Brian and I at the Paramount Theatre in Seattle – we were volunteers there for a few years when he was in high school
“War Horse” on stage is coming to Seattle and our newest writer, Brian, will be covering the show on opening night. Brian participated in musical theater in High School as well as community theatre, and he’s a huge fan of the stage.
He’s traveled to see numerous shows on Broadway and has himself sung at Carnegie Hall. He’s employed by a local airlines so he travels the world taking phenomenal photos; we’ve featured many of them here on our blog.
Brian is headed back to Manhattan to see a show on Broadway next week, but before he does, he’ll be seeing “War Horse” on opening night here in Seattle. The show is part of the 2012/2013 KeyBank Broadway at The Paramount series and is presented by Seattle Theatre Group.
This is the 3rd year that KeyBank has been the title sponsor of the series. Additionally, the Roosevelt Hotel and Alaska Airlines are official sponsors of KeyBank Broadway at the Paramount.
Joey (Photo credit: TheAlieness GiselaGiardino²³)
“War Horse” on stage is a theatrical adaptation of the novel written by Michael Morpurgo. The centerpiece of this turn-of-the century war story is an English plough horse name Joey. In the stage adaptation, the horse is a life-size puppet which is brought to life by the South African Handspring Puppet Company.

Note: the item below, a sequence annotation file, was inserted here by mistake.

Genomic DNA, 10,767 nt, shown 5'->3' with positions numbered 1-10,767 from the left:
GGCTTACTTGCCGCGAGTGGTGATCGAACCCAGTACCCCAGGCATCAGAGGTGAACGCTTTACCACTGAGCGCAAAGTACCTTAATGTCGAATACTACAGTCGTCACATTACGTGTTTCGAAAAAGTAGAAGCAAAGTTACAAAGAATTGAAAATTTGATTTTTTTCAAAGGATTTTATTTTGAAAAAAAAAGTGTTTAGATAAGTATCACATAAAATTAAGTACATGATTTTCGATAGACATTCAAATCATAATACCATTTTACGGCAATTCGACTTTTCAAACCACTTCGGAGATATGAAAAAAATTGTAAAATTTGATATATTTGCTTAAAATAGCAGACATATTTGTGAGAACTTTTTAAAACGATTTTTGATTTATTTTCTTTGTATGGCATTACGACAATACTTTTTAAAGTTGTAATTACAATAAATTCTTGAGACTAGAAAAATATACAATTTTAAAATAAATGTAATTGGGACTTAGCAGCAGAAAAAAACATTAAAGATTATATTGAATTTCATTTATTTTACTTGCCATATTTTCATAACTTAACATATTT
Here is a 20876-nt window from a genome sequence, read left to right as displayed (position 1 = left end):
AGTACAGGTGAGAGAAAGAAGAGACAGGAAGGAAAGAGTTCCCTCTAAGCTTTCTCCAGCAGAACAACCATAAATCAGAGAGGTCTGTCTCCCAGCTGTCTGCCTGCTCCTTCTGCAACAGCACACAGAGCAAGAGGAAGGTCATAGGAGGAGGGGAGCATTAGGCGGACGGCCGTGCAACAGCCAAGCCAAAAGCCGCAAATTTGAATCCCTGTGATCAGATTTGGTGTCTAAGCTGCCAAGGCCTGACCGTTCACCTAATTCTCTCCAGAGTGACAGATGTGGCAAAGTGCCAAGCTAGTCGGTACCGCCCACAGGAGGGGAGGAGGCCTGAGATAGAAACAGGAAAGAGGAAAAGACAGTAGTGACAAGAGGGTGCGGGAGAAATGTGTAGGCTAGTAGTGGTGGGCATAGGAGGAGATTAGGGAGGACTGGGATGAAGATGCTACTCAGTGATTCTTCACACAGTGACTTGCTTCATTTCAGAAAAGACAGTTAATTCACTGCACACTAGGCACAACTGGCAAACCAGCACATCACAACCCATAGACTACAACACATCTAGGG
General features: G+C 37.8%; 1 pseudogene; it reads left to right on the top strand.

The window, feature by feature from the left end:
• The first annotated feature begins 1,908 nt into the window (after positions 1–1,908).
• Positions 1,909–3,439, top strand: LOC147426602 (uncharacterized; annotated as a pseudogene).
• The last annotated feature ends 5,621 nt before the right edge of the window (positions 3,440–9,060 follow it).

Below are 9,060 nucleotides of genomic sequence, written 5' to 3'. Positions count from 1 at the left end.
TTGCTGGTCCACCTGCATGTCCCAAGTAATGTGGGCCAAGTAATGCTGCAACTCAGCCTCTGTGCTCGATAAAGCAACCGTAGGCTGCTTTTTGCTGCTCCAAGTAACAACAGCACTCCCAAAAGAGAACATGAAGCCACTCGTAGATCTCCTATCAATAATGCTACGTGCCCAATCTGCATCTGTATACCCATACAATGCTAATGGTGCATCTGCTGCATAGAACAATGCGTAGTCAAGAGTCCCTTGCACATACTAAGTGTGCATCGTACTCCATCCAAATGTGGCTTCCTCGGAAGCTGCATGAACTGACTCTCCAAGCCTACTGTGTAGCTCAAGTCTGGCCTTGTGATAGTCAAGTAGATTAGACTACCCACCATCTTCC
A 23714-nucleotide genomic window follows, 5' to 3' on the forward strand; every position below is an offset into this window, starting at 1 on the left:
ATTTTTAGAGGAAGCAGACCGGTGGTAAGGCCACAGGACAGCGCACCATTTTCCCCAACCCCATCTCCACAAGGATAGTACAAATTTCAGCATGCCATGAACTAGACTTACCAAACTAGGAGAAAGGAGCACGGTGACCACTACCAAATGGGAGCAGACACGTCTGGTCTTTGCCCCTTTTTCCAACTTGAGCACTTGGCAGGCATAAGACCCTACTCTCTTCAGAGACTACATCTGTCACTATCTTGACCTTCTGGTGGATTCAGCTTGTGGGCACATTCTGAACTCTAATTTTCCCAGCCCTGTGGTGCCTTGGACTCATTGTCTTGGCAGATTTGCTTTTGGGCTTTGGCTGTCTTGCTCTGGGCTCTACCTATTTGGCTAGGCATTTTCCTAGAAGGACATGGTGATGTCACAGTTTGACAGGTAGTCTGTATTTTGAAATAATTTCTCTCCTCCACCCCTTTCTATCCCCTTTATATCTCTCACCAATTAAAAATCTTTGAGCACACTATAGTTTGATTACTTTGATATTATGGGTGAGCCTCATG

The handmade horse weighs 120lbs and is made from soaked and bent cane along with an aluminum frame. Joey can be ridden and is equipped with a leather seat for the comfort of the rider. His “skin” is made from a hosiery-like Georgette fabric which is fitted to the frame. Carbon fiber glass is used to create his neck so that it has a flexibility that resembles a real horse. His eyes are made to refract the light so that they look realistic. His mane as well as his tail are made from Tyvek, the same material used by the Post Office in the indestructible envelopes.
War Horse at TED (Photo credit: jurvetson)
Joey’s main puppeteer controls his head including his ears, another controls his breathing as well as his front legs, and a third controls his back legs and tail. The puppeteers are connected via a harness to Joey so their movements are synchronized with his and they move as one. These puppeteer are also the voice for Joey.
Joey is just under 10 feet long and approximately 8 feet tall and he’s compromised of 20 major joints. Levers are used to lift his hooves and control his ears as well as his tale – it’s these movements that bring the horse to life. The amount of physical stamina required by these puppeteers is incredible.
So how well does this puppet horse translate on stage? You’ll have to come back to read Brian’s review after the show. Until then, purchase tickets for the Seattle run at the STG Presents website.
We will receive 2 tickets in order to give our honest opinion regarding War Horse Seattle